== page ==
A worker tends to cannabis plants at a medical marijuana plantation near the northern Israeli city of Safed, June 11, 2012. Reuters/Baz Ratner

Medicinal cannabis should be subsidised on the Pharmaceutical Benefits Scheme (PBS), according to Queensland Health Minister Cameron Dick. The news comes on the heels of the examination of a bill that pushes for lowering the prices of drugs and making them available for patients in Queensland.

In writing to Federal Health Minister Greg Hunt, Dick asked the Commonwealth to make medicinal cannabis affordable by enlisting it on the PBS. This comes as patients have been told they will need to pay tens of thousands of dollars a year for access to the drug. As a result, several patients have been forced to acquire the product through illegal means.

"Our government is doing all it can to access legal products, but while there is no domestic supply and no subsidisation under the Pharmaceutical Benefits Scheme (PBS), affordability remains an issue," Dick said. In reply, Hunt said that a drug could not be placed on the PBS until the Pharmaceutical Benefits Advisory Committee (PBAC) gives a recommendation in favour of it.

For a drug to make it to the PBS, it requires an approval for commercial supply through the Therapeutic Goods Administration (TGA) by registering on the Australian Register for Therapeutic Goods. "There are over 20,000 prescriptions filled for unregistered medicines in Australia every year and none of these medicines receive PBS subsidies," Hunt said.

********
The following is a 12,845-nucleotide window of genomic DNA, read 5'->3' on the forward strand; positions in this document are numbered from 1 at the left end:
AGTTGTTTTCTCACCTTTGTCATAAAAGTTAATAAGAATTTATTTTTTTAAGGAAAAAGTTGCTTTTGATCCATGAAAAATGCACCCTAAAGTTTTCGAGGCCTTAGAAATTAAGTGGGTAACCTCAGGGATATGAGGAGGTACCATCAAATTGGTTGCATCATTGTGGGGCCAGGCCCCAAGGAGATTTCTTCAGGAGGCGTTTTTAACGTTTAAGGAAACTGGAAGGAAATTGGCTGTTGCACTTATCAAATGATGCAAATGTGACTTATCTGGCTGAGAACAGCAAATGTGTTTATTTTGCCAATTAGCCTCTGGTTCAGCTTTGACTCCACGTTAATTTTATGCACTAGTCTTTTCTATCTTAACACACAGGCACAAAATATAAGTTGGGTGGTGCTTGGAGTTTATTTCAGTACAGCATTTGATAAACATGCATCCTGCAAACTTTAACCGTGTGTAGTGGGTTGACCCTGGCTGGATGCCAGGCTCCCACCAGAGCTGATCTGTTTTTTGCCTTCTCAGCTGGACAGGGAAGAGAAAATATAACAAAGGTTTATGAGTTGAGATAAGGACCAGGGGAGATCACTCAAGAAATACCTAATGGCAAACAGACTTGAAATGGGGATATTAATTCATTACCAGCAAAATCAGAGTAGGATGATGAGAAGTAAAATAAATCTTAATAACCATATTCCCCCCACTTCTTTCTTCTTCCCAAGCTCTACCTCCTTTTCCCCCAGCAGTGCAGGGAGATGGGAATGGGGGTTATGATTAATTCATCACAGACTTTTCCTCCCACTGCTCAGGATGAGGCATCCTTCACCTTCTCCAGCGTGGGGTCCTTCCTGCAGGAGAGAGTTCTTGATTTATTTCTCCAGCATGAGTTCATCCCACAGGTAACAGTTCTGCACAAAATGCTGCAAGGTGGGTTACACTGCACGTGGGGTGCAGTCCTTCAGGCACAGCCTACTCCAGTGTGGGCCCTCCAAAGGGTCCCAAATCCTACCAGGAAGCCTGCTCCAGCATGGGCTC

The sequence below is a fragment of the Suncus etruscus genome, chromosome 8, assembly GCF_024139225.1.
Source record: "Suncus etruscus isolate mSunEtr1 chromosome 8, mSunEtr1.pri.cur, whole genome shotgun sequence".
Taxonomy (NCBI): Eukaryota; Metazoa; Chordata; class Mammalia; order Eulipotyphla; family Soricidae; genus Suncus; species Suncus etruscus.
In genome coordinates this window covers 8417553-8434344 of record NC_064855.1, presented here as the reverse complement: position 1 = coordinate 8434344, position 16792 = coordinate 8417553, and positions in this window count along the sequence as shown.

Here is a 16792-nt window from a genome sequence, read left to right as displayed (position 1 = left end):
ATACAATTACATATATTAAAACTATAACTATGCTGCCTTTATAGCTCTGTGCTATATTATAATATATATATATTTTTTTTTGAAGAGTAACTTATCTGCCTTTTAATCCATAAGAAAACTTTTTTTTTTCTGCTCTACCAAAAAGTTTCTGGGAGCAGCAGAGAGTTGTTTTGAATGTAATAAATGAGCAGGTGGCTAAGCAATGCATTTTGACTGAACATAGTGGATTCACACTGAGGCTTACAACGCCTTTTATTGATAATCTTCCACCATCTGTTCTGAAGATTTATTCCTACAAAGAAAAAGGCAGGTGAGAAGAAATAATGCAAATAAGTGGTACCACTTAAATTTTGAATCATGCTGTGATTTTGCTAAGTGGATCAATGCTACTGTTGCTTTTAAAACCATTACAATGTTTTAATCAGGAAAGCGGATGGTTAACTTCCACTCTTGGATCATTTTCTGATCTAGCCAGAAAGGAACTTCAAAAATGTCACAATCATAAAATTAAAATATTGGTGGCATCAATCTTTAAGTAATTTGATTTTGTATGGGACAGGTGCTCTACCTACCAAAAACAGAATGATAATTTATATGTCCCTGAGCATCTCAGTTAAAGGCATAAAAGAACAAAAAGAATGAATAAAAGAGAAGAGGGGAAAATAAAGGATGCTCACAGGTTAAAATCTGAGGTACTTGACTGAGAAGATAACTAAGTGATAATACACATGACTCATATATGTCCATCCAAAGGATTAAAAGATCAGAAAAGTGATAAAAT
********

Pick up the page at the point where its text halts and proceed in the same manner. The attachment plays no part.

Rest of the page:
"To make an exception for medicinal cannabis products would set an inappropriate precedent and undermine both the PBS listing process and the TGA's approval process, leading to poorer public health outcomes," Hunt added. According to Chief Health Officer Jeannette Young, medicinal cannabis can become less expensive if its local production is given a green signal , rather than having it imported from outside the country .

Former Victorian premier Jeff Kennett recently launched a report that calls for decriminalisation of illicit drugs, including cannabis. The report, compiled by think tank Australia21, calls for the establishment of a testing regime that will ensure the safety of the product being consumed and creating safe spaces for taking drugs.

The report also recommends regulation and tax models, taking into account overseas experiences and moving psychoactive drugs from the black market to the white market. An effective marketing strategy should accompany decriminalisation of drugs, the report said. More than 50 approvals for medicinal cannabis products, out of a total of 83 applications, have been processed by the Commonwealth since the start of 2016.